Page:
Hankir, A. and R. Zaman (2015). "'Craziness' and creativity: Psychopathology and Poetry." Psychiatr Danub 27 Suppl 1: S151-154.: "Not all poets have experienced psychopathology. Conversely, not all those who have experienced psychopathology become poets. The notion, nonetheless, of there being an association between 'craziness' and creativity, contentious though it may be, remains a seductive one.
Poetry is both beneficial for the person who is composing or reciting it as well as the person who may be reading or listening to it.
Poetry Therapy, which falls under the remit of Art Therapy, is increasingly being recognized as an effective form of adjunctive therapy for the treatment of mental health problems."
Lapum, J., T. Yau, et al. (2015). "Un-earthing emotions through art: facilitating reflective practice with poetry and photographic imagery." J Med Humanit 36(2): 171-176.: "In this article, we comment upon and provide an arts-informed example of an emotive-focused reflection of a health care practitioner. Specifically, we use poetry and photographic imagery as tools to un-earth practitioners' emotions within agonizing and traumatic clinical encounters.
In order to recognize one's own humanness and authentically engage in the art of medicine, we immerse ourselves in the first author's poetic and photographic self-reflection.
The poem and image are intended to inspire interpretation and meaning based on the reader's own professional and/or personal context. The last line of the poem is "I take off the gloves. My hands are marked."
Jack, K. (2015). "The use of poetry writing in nurse education: An evaluation." Nurse Educ Today 35(9): e7-e10.:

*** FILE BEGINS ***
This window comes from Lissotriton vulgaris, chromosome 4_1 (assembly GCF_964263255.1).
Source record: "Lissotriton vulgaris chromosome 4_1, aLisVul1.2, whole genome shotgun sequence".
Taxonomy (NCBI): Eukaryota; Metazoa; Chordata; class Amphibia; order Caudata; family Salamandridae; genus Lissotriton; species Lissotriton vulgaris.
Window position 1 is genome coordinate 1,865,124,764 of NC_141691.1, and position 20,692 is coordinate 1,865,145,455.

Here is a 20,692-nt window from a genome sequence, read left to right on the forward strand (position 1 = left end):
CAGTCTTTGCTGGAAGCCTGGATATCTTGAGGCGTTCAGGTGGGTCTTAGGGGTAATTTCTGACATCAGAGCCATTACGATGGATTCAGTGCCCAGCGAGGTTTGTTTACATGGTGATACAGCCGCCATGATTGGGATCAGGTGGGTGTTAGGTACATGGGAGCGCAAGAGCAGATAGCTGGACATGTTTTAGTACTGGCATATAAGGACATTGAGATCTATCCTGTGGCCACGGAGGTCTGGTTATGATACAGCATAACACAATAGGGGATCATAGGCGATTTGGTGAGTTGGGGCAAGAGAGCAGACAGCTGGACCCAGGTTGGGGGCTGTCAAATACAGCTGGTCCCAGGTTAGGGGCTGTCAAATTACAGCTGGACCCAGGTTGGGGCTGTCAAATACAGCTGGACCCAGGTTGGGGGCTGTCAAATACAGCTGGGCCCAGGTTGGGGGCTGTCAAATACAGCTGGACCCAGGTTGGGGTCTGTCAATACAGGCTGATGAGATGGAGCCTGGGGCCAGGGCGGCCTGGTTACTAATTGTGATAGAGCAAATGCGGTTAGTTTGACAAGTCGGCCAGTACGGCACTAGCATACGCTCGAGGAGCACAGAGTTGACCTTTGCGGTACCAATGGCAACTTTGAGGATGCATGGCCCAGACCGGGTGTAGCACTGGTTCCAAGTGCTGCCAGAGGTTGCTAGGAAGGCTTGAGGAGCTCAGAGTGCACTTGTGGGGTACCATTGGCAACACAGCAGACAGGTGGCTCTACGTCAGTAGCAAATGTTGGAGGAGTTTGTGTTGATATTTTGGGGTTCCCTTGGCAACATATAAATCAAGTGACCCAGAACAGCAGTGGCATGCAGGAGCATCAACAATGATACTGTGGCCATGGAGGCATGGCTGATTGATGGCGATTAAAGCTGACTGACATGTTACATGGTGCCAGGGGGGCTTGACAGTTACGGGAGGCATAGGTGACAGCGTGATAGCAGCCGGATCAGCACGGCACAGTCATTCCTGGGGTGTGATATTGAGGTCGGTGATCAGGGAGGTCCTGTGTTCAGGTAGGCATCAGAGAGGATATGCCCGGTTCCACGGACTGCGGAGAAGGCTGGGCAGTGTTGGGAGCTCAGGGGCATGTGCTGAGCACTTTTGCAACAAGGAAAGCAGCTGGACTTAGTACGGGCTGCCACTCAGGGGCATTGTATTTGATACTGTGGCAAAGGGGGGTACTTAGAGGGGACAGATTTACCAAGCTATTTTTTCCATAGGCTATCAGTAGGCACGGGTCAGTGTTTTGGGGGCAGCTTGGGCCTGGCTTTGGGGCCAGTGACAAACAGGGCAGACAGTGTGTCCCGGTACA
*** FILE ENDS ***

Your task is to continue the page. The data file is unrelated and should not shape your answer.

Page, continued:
"Arts based approaches have been used in health education in various ways e.g. to develop emotional awareness, reduce anxiety and stress and assess communication skills.
This evaluation aimed to explore the use of poetry writing as a way for undergraduate nursing students to consider their feelings about important practice issues. 42 first year undergraduate nursing students were asked to write a poem which focused on an important nursing issue e.g. compassion, communication or the therapeutic role of the nurse. They were then asked to read the poem aloud to a small group and discuss its meaning.: 60% (n=24) of students reported that the exercise had increased understanding of their chosen subject, 75% (n=30) stated that they had learned something about themselves and 65% (n=26) of students stated that they had enjoyed the poetry writing exercise.
Qualitative comments suggested that the use of poetry enabled greater understanding of others' experiences, promoted open and honest reflection on feelings and supported the development of confidence.
There is a need for teaching methods which engage and develop students' imagination, if they are going to be adequately prepared for the demands of nursing practice.
Poetry writing and discussion supports the development of confidence, therapeutic communication skills and the ability to think creatively."
Kimberly Burnham, PhD, Spokane Poet